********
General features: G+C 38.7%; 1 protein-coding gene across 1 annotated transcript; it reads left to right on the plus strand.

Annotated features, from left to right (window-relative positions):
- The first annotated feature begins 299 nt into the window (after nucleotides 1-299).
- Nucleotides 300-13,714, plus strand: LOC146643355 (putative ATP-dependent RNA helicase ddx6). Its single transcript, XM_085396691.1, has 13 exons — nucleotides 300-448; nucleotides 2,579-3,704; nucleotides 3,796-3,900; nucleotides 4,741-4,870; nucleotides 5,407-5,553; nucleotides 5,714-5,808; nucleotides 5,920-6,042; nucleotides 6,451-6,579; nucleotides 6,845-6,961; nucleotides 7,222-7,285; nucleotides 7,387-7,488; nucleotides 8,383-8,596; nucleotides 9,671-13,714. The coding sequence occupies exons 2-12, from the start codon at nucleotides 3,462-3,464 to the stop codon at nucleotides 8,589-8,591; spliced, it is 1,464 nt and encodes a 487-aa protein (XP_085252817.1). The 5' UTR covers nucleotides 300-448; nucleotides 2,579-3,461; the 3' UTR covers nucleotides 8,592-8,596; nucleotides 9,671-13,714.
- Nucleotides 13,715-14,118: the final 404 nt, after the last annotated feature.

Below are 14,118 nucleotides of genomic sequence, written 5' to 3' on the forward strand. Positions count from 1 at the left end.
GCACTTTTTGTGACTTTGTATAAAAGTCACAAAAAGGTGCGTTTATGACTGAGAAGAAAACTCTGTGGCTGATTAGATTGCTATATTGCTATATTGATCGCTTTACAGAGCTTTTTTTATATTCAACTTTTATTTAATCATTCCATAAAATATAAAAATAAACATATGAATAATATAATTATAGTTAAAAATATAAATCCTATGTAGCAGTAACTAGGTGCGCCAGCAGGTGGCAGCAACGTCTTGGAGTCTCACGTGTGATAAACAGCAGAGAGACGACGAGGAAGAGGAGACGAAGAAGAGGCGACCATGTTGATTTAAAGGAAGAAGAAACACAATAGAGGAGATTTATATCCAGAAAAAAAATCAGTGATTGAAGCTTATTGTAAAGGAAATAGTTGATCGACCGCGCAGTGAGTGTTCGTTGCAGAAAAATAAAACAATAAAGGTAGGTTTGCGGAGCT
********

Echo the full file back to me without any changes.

General features: G+C 38.7%; 1 protein-coding gene across 1 annotated transcript; it reads left to right on the plus strand.

Annotated features, from left to right (window-relative positions):
- The first annotated feature begins 299 nt into the window (after nucleotides 1-299).
- Nucleotides 300-13,714, plus strand: LOC146643355 (putative ATP-dependent RNA helicase ddx6). Its single transcript, XM_085396691.1, has 13 exons — nucleotides 300-448; nucleotides 2,579-3,704; nucleotides 3,796-3,900; nucleotides 4,741-4,870; nucleotides 5,407-5,553; nucleotides 5,714-5,808; nucleotides 5,920-6,042; nucleotides 6,451-6,579; nucleotides 6,845-6,961; nucleotides 7,222-7,285; nucleotides 7,387-7,488; nucleotides 8,383-8,596; nucleotides 9,671-13,714. The coding sequence occupies exons 2-12, from the start codon at nucleotides 3,462-3,464 to the stop codon at nucleotides 8,589-8,591; spliced, it is 1,464 nt and encodes a 487-aa protein (XP_085252817.1). The 5' UTR covers nucleotides 300-448; nucleotides 2,579-3,461; the 3' UTR covers nucleotides 8,592-8,596; nucleotides 9,671-13,714.
- Nucleotides 13,715-14,118: the final 404 nt, after the last annotated feature.

Below are 14,118 nucleotides of genomic sequence, written 5' to 3' on the forward strand. Positions count from 1 at the left end.
GCACTTTTTGTGACTTTGTATAAAAGTCACAAAAAGGTGCGTTTATGACTGAGAAGAAAACTCTGTGGCTGATTAGATTGCTATATTGCTATATTGATCGCTTTACAGAGCTTTTTTTATATTCAACTTTTATTTAATCATTCCATAAAATATAAAAATAAACATATGAATAATATAATTATAGTTAAAAATATAAATCCTATGTAGCAGTAACTAGGTGCGCCAGCAGGTGGCAGCAACGTCTTGGAGTCTCACGTGTGATAAACAGCAGAGAGACGACGAGGAAGAGGAGACGAAGAAGAGGCGACCATGTTGATTTAAAGGAAGAAGAAACACAATAGAGGAGATTTATATCCAGAAAAAAAATCAGTGATTGAAGCTTATTGTAAAGGAAATAGTTGATCGACCGCGCAGTGAGTGTTCGTTGCAGAAAAATAAAACAATAAAGGTAGGTTTGCGGAGCT